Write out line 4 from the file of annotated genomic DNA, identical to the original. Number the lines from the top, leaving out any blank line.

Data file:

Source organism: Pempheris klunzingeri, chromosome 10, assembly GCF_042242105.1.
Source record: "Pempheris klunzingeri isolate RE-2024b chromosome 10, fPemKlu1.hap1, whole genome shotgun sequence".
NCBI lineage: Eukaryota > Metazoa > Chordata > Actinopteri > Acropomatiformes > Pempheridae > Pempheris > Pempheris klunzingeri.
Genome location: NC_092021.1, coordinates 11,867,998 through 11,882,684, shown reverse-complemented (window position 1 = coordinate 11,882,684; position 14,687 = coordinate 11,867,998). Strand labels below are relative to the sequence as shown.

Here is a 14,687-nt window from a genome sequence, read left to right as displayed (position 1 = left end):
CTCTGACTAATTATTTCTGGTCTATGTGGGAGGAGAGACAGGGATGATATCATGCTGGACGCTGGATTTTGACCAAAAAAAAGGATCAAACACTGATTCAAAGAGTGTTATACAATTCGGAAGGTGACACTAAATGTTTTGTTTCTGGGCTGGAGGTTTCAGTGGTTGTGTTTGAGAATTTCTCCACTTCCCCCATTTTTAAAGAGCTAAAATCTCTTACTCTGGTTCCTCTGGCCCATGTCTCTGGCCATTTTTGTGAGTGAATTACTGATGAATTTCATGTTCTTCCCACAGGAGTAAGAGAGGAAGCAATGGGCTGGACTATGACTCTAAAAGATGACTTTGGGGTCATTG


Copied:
Genome location: NC_092021.1, coordinates 11,867,998 through 11,882,684, shown reverse-complemented (window position 1 = coordinate 11,882,684; position 14,687 = coordinate 11,867,998). Strand labels below are relative to the sequence as shown.